Slated for July 13 to 15, Cabana is abandoning its longtime, beachside tents for the convention center’s reliable air conditioning and bathrooms. Cabana cofounder Janet Wong said the move will enable her to make a bigger splash with production, the umbrella theme of which is under wraps until the grand reveal. Occupying hall D, three sections will be devoted to Cabana and one will be for Capsule. Each will feature color-coded carpet among their distinct vibes.
“It logistically made sense to get everybody under the same roof. Buyers can be sure they’ve covered it all, and brands can participate in the same show in New York and Miami to avoid confusion,” Wong said.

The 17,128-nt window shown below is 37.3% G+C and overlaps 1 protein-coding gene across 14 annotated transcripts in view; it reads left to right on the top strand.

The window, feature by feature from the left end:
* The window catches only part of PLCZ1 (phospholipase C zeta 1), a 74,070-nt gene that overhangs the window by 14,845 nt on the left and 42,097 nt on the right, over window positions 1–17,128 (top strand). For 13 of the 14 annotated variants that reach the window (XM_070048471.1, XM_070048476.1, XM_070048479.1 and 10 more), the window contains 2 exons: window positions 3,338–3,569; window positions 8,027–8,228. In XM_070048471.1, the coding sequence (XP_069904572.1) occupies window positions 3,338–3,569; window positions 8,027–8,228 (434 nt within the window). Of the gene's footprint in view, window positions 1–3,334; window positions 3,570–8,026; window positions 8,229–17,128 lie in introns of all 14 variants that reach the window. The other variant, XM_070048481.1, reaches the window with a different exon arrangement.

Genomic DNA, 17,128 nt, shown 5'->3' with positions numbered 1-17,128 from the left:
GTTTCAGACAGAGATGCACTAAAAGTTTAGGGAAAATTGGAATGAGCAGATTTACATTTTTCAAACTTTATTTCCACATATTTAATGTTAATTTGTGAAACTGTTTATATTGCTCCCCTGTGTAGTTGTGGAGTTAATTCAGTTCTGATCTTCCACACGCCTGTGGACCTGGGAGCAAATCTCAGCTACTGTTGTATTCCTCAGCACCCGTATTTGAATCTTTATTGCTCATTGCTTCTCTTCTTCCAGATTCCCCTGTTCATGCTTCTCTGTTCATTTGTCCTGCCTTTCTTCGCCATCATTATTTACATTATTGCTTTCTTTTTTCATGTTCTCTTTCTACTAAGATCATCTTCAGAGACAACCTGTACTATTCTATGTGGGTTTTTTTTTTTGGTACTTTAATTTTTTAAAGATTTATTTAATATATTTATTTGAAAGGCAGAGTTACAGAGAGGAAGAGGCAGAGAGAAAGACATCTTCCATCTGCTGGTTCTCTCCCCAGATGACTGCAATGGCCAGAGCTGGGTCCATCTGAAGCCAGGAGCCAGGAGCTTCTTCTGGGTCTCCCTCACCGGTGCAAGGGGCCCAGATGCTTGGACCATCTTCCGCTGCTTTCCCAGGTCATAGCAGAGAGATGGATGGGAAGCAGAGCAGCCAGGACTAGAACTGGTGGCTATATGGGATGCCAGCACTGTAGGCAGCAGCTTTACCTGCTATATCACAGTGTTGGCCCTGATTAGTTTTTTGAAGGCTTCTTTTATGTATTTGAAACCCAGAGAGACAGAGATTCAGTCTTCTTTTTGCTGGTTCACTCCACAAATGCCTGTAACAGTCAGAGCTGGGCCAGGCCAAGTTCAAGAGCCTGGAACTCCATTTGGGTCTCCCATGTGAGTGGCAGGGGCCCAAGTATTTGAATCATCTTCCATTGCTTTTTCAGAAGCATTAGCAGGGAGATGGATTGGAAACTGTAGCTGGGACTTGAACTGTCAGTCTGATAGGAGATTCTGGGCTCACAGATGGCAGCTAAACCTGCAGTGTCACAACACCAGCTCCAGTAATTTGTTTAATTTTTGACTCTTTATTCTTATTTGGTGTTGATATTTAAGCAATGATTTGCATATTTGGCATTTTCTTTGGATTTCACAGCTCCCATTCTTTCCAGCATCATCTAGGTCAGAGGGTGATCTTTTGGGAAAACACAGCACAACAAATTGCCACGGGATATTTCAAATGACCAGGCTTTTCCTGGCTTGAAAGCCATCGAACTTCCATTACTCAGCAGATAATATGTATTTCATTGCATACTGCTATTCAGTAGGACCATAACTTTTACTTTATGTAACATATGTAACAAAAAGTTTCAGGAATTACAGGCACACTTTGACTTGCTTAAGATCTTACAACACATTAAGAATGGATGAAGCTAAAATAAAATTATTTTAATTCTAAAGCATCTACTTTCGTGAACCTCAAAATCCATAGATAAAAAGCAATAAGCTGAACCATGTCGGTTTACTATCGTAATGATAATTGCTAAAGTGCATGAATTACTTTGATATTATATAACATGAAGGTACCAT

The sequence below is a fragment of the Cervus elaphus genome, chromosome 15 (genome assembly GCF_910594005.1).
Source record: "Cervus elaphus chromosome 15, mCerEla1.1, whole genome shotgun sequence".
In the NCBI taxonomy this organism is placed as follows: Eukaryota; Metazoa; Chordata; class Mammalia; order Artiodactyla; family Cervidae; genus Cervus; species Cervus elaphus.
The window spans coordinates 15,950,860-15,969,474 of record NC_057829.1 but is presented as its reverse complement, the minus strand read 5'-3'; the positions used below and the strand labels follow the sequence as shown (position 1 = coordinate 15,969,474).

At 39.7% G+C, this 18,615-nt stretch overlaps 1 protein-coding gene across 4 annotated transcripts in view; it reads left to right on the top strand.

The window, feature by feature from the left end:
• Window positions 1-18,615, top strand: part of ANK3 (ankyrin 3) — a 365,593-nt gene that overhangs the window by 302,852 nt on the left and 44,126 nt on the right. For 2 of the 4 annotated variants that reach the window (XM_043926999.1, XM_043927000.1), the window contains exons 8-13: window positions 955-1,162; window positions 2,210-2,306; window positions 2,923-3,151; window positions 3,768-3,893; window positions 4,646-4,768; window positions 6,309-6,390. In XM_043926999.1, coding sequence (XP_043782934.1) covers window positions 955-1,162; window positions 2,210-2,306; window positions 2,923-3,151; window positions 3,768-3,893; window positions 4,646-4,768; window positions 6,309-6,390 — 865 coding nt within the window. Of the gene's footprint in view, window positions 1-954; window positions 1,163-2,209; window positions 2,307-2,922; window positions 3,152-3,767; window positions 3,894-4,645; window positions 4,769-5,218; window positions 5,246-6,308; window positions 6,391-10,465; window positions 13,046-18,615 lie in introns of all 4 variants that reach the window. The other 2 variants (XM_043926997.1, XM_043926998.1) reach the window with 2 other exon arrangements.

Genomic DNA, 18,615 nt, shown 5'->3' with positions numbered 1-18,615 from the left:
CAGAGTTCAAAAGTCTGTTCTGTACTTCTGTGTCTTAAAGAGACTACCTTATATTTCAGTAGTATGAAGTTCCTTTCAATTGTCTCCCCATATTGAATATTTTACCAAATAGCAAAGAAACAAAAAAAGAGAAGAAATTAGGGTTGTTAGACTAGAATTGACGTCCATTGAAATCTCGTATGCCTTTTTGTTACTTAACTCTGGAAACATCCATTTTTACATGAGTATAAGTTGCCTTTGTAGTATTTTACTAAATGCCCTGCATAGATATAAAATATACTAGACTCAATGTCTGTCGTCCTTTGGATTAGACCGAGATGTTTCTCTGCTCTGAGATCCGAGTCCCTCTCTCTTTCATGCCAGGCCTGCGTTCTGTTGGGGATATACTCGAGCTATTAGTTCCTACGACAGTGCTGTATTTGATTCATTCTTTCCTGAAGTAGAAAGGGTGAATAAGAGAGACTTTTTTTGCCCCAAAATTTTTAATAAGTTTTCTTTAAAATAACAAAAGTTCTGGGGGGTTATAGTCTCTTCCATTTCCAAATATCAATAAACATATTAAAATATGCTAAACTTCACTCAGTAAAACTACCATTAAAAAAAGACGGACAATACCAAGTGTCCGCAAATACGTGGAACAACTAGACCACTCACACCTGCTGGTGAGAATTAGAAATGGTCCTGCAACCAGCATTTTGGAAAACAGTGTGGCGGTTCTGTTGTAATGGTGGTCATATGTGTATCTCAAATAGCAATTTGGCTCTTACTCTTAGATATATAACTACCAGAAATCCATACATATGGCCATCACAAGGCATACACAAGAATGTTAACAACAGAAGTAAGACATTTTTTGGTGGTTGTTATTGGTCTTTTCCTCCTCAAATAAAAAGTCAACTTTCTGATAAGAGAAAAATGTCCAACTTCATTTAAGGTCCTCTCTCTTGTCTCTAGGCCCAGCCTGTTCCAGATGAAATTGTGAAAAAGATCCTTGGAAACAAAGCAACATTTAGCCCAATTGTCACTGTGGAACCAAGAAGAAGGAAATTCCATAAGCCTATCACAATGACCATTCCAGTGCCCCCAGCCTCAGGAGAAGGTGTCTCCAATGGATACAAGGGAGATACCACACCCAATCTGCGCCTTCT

A quarter of Cabana’s 300 vendors will be accessories, with the remaining 75 percent divided equally between swimwear and resortwear. Wong is pushing for sustainable practices by noting eco lines, like Yatay’s vegan leather sneakers and swimwear by Galamaar and Fair Harbor in the show guide and banning single-use plastic. She’s going full on with activations, too. VIPs will be lavished with them, while all attendees are invited to bring their Tkees to the flip-flop maker’s monogram station or have their hair braided with custom scarves by green-minded Verandah, among other experiences.
Hammock’s 100 vendors will be sprinkled across 1 Hotel South Beach’s suites, a ballroom and its adjoining atrium from July 13 to 15. The multicategory, international overview will span Colombia-based Goretty Medina to Dubai-born Nemozena’s reversible separates made in Italy. Lolli Swim will host a luncheon on the Miami River and Fashion Law Boutique, which provides legal services for designers, will sponsor a private cocktail at Casa Tua.